Boot Sector Viruses are malicious programs that reside in your hard drive. They infect your machine by replacing your Master Boot Record (MBR) or DOS Boot Sector with their code. In some cases, boot sector viruses will encrypt the MBR. This mode of operation is what makes boot sector viruses are potent.
What is a Boot Sector Virus?
The Master Boot Record is on the first sector of your hard drive and executes whenever you power on your PC. This means that even if you try to remove boot sector viruses using an antivirus, they get loaded back into your computer’s memory on your next boot.
Originating from your boot sector, these viruses will then spread to all the disks on your computer. This makes boot sector viruses tough to remove.
Also, if Windows is running, regular antivirus programs will not have access to the MBR. You can, however, use bootable antivirus disks to remove boot sector viruses. This guide shows you how to do this and other solutions for ridding your computer of boot sector viruses for good.
How to prevent Boot Sector Virus
While removing boot sector viruses is quite challenging, it’s easy to avoid getting them in the first place. The most common way that these malicious programs spread is through shared removable media.
Before inserting any removable storage drive into your computer, you must be sure that it isn’t infected with a boot sector virus. The virus may not get on your machine when you connect the media, but if you leave it connected while you boot up your system, then your hard drive will be infected.
Protecting your machine from boot sector viruses is similar to doing it for viruses in general – you must have reliable antivirus software and defenses and always keep their virus definitions updated. I can’t overemphasize the roles of antivirus software. In this case, you need them for these two functions, primarily:
- To monitor your computer system for malicious activity.
- Detect known malicious actions and patterns in your computer system.
- Scan for viruses and get rid of them from your system’s disks.
In the section that follows, we’ll get more in-depth on how these viruses infect your computer system.
TIP: You can protect your computer’s Master Boot Record with MBR Filter.
How does a Boot Sector Virus get in?
As we’ve emphasized, boot sector viruses enter your PC mainly via physical storage media. However, they may also come bundled in downloads, especially from untrusted sites and email attachments.
When you connect an infected USB pen drive or insert a floppy disk into your computer, the virus gets transferred to your system and infects the MBR. It modifies or completely replaces the existing MBR code, and on your next boot, the virus is loaded into your system and runs with the MBR.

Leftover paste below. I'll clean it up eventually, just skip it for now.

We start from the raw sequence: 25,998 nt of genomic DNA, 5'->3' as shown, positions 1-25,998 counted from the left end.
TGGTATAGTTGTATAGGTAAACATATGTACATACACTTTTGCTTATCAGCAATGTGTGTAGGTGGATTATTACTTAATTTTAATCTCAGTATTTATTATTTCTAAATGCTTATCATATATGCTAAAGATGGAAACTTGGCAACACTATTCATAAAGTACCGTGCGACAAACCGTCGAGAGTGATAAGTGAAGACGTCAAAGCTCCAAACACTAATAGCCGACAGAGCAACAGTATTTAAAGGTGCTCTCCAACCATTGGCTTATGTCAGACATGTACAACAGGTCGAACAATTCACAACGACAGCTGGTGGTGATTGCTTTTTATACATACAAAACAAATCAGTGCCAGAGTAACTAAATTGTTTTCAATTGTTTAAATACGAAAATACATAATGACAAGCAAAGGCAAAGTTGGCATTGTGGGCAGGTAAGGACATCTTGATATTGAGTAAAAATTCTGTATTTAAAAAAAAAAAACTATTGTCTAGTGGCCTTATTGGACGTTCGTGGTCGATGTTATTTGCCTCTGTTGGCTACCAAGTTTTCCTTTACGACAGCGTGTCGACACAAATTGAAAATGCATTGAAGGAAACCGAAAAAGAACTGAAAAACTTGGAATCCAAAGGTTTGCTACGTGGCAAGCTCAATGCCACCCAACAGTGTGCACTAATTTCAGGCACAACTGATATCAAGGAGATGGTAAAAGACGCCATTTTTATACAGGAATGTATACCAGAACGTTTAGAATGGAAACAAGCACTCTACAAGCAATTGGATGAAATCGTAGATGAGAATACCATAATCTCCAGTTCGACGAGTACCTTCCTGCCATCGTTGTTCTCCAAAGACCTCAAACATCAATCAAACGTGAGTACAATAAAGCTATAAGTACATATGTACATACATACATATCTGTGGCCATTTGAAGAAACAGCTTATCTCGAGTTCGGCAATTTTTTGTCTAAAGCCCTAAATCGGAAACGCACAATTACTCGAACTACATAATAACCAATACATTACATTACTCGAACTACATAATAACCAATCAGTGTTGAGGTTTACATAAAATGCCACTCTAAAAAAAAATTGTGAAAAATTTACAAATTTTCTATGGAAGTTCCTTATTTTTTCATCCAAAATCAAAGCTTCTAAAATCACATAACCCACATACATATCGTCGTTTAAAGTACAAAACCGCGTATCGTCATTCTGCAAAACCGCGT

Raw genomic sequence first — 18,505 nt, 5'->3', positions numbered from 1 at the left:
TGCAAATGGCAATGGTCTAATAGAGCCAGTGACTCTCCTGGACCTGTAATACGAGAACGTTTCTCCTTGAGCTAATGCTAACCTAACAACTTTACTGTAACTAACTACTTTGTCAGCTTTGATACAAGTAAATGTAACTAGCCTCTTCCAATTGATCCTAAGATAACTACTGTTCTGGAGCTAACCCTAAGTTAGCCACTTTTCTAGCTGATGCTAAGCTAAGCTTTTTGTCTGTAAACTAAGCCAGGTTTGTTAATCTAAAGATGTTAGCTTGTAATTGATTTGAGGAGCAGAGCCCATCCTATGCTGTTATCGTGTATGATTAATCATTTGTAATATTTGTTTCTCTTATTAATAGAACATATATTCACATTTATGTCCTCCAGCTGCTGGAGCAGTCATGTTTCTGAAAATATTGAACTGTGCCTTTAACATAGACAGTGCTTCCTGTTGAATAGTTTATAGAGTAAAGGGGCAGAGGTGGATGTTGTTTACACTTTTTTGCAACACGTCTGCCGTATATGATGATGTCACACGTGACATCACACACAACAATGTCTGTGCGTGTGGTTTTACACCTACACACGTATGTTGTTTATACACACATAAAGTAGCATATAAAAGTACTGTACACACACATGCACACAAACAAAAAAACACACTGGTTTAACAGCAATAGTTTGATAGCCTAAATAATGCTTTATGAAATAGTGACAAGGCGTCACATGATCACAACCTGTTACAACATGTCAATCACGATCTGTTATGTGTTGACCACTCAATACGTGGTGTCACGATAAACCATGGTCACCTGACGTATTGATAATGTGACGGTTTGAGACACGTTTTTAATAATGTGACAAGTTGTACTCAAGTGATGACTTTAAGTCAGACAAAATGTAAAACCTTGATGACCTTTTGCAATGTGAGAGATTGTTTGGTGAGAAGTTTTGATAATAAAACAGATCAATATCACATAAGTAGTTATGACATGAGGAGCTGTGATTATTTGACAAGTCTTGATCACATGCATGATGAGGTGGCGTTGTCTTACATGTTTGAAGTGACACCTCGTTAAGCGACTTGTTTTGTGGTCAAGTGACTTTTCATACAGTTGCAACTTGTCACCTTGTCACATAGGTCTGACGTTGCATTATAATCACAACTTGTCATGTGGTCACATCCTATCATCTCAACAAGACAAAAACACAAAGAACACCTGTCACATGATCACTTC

Regarding the download of infected files and email attachments, boot sector viruses remain mostly harmless when you download them. However, when you open the malicious file, it then begins to infect the host machine. In many cases, the proprietor might’ve encoded instructions for the program to multiply and create batches to email your contacts.
Thankfully, the computer BIOS architecture has improved, and this has curbed (to a large extent) the spread of boot sector viruses. This development is due to the inclusion of the option to allow users to block codes from modifying the first sector of PC’s hard drives.
If you’ve never updated your BIOS, now’s a good time to do it.
How to remove a Boot Sector Virus
Most boot sector viruses can encrypt the MBR; your drive can get severely damaged if you don’t remove the virus properly.
On the other hand, if the virus doesn’t encrypt the MBR and only infects the boot sector, you can use the DOS SYS command the restore the bad sector.
Further, you can also use the DOS LABEL command to restore affected volume labels. If the infection is severe and beyond repair, you can replace the MBR with the use of the FDISK/MBR command.
While all of these methods may work for some cases, using a free bootable antivirus rescue software is the safest way to remove boot sector viruses. Most importantly, with antivirus software, you are unlikely to lose files and data saved on your hard drive.
TRIVIA: The first MS-DOS PC virus was created in 1986 and it was the Brain virus. Brain was a boot sector virus and only infected 360k floppy disks. Interestingly, even though it was the first virus, it had the full-stealth capability. V-Sign was the first polymorphic boot sector virus.